We’ve been waiting for this for a while, but Google Street View’s drive through Windsor is now up online and available.
Google’s tour took place in the midst of our 101 city workers strike, but too early into it to have (and thanks to the note from Steven) caught our Naturalized Area signs. At any rate, I’m looking forward to having the time to go through our city from seven months ago and explore.
Over the last week or so, we’ve added a few new things to our little website here. It’s funny because there’s a lot of research that goes on in the background, in terms of things we come across and don’t blog about, ideas that we email to one another, and documenting our process and posting it alongside that of other people’s works, which at times just sort of goes into the background archive.
Speaking with Tom Lucier earlier this week made us realize the distance between our blog-based practice and what we do in real space. That is, how we continually try to use the tools available to us online to communicate and network and collect information, and then the at times lo-tech initiatives we work with on an ongoing basis. Certainly there are times when these cross, but it just got me thinking about how important it is (at least from our perspective) to continue to keep the conversation going (at least amongst ourselves) online and continue to share what we’re reading and looking at during all that time in the week that we don’t get to get together.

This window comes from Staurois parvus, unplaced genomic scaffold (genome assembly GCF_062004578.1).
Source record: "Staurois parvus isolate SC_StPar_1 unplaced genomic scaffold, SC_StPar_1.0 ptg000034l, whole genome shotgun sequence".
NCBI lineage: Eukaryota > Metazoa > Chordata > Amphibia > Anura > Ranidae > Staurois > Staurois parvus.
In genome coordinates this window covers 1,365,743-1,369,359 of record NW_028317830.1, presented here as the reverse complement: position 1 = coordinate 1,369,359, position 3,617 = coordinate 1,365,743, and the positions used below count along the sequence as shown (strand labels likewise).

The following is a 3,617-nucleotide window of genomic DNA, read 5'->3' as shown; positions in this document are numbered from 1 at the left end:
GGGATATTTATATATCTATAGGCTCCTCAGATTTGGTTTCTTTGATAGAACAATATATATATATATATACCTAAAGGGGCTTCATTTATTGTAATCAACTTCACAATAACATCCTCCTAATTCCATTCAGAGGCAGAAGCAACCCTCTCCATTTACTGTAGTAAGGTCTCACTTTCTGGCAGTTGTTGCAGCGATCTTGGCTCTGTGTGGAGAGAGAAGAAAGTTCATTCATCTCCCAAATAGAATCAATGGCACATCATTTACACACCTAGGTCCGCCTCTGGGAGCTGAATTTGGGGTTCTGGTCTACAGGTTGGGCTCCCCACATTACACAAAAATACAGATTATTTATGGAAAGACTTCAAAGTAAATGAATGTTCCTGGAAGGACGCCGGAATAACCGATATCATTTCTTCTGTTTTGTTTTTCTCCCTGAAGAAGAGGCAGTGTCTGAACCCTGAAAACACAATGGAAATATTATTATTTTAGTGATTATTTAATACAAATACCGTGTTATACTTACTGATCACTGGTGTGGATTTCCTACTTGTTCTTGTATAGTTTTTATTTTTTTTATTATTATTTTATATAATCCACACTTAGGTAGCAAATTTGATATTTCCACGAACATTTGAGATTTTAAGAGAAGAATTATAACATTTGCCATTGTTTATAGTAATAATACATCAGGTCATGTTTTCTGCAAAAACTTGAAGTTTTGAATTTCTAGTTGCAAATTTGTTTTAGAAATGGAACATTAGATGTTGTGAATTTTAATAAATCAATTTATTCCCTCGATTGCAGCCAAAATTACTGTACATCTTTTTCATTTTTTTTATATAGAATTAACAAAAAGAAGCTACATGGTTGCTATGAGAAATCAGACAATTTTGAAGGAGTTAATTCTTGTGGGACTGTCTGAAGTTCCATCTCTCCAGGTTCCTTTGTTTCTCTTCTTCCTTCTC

So, I thought I’d make a quick post on some of the things I’ve added to the site as of earlier this week. In the right-most column, just past the contact information, there are now thumbnails of our most-recent posts on our research, there’s a series of links to bookmarks from my delicious page, and then there’s the links to the starred items from my Google Reader … with those kinks worked out, we’re going to try to plug-in feeds from other BCL research fellows when available.
Sometimes it’s difficult to find the time to post more than a few times a week, but I know I’m continually trying to make myself notes and links to things that might relate to an idea I had, or a note about something I should revisit when I have more time. For me, seeing all of these things in one place is helpful and to have it alongside all of the other things we’re continuing to talk about just seemed to make sense.
I’ve been meaning to post this for a while, I had it on my desktop for the longest time, but for whatever reason, never got around to posting it until now. A project by the always interesting Steve Lambert (among others), funded by Rhizome and Eyebeam—how could it not be awesome?